Panama-backed study adds to open-loop scrubbers concern
A study commissioned by the flag state of Panama says there needs to be more research, but it has found there are enough indications for concern about the possibly damaging environmental impact of open-loop scrubbers
MIT researchers raise concern over scrubbers’ efficiency at removing particulates in review of previous studies
A STUDY commissioned by Panama into the use of open-loop scrubbers raises “cause for concern” and questions whether ships equipped with the technology are truly equivalent to vessels burning low-sulphur fuel.
The study, carried out by researchers at the Massachusetts Institute of Technology, has been submitted to the International Maritime Organization ahead of this week’s meeting of the pollution prevention and response sub-committee review of the guidelines on scrubbers.
The MIT research involved “an extensive literature review” that compared seven previous studies on the environmental impact of marine scrubbers from Denmark, Germany, the Netherlands, the US and internationally.
There was “an almost complete consensus” that there was cause for concern about pollutants contained in scrubber discharges, the study found.
The effluent was also acidic, which could affect ocean chemistry and marine life.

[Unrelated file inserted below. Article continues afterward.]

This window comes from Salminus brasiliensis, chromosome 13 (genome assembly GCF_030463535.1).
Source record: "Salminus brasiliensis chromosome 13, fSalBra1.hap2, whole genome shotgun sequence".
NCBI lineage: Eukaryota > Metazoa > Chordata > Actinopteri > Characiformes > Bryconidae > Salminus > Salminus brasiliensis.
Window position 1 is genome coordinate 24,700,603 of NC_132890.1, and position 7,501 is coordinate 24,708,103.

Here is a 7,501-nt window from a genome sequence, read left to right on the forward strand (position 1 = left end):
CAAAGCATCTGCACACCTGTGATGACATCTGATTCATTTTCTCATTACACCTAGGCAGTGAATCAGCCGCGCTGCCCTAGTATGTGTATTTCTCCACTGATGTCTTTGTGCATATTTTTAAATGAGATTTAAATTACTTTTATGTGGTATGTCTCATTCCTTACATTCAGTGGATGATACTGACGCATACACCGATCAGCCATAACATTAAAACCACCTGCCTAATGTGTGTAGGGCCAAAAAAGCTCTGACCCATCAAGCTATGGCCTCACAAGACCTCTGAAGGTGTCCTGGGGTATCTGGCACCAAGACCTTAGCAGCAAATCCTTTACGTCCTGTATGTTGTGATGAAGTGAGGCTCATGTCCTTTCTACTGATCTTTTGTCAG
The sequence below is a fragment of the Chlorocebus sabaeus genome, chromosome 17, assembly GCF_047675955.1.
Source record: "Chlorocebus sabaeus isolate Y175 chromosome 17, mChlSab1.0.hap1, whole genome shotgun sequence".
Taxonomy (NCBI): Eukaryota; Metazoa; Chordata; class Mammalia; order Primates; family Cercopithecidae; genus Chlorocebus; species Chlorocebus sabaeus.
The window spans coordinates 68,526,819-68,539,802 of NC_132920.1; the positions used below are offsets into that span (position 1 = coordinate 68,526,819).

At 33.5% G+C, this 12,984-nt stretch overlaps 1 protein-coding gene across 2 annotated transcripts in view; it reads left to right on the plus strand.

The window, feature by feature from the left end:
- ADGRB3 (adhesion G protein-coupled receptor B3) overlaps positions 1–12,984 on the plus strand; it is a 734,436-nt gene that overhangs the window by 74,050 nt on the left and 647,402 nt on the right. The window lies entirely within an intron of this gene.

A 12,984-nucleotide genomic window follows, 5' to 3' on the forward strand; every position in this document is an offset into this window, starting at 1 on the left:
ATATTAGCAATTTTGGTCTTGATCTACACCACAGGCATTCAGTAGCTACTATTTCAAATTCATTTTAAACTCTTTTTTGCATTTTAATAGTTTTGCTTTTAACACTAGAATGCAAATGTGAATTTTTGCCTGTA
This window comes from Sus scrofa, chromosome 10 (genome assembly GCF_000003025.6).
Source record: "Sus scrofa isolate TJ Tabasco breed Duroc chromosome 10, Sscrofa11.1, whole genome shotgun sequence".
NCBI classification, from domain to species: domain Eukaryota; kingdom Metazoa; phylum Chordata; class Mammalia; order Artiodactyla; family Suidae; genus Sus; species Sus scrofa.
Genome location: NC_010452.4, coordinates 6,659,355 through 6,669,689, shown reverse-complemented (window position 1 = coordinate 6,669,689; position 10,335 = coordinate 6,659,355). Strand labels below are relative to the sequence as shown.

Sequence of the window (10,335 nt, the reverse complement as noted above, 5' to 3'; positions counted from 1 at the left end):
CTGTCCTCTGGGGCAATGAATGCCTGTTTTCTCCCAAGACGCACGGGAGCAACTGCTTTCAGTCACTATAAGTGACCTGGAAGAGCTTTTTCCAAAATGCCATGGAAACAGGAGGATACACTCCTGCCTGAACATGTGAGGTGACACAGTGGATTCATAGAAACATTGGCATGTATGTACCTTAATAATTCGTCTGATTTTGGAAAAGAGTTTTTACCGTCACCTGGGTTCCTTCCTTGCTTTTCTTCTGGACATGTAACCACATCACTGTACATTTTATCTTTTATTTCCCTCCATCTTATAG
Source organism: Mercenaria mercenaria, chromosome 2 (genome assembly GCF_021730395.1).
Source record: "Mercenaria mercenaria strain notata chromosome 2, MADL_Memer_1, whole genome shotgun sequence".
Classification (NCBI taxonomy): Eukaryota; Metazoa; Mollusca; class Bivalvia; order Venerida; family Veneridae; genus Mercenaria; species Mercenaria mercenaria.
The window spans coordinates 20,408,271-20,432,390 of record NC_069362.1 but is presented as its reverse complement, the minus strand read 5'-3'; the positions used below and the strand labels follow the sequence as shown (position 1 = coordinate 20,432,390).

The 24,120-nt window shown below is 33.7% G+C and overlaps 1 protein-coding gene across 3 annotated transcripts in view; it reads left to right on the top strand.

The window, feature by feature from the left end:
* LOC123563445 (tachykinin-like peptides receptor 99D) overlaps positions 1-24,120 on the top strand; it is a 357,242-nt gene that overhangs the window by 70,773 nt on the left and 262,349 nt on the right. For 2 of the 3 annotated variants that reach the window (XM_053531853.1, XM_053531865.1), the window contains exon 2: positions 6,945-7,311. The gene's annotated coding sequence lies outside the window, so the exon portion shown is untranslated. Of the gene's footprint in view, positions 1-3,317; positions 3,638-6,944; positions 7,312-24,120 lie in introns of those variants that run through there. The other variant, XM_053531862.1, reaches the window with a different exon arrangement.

The study also gave consideration to the equivalency of using scrubbers to burning low-sulphur fuels.
While scrubbers were effective for gaseous sulphur oxides, the study noted that scrubbers may not be as efficient in removing small particulates that are harmful to human health.
“Research is far from conclusive in this area. Certainly, more work is needed,” it said.
But there were “enough indications” that there may be issues with current scrubber designs and regulations “in terms of delivering emissions that are completely equivalent to those of low-sulphur fuel”, they concluded.
The findings are very different in emphasis to those of a new Japanese government study being presented to the IMO this week.
It projects that in 10 years’ time any effects from scrubber use in representative coastal areas around Japan would not be significant enough to warrant prohibition.
The amount of heavy metals entering the sea through scrubber effluent was 100 times less than the limitation on land discharges in Japan.
The Panamanian submission will add to growing calls for a closer look at the effects of scrubbers while at the same time dozens of shipping companies invest in multimillion-dollar programmes to install them on board mainly large vessels.
The European Union has asked the IMO to thoroughly review its guidelines on scrubbers as a matter of urgency, saying that the sooner the issue is sorted out, the less the potential economic impact, both on the industry and the public sector.
According to the EU proposal, the current guidelines do not specify discharge criteria for specific areas and it was “questionable” whether they were fit for purpose given the sharp uptake of scrubbers by owners.
The EU says there is scientific evidence for the “potential toxicity of EGCS water discharges” and argues for the ability to take “appropriate regulatory measures” to protect certain areas from pollution, “which could also include discharge bans from ships using a specific technology”.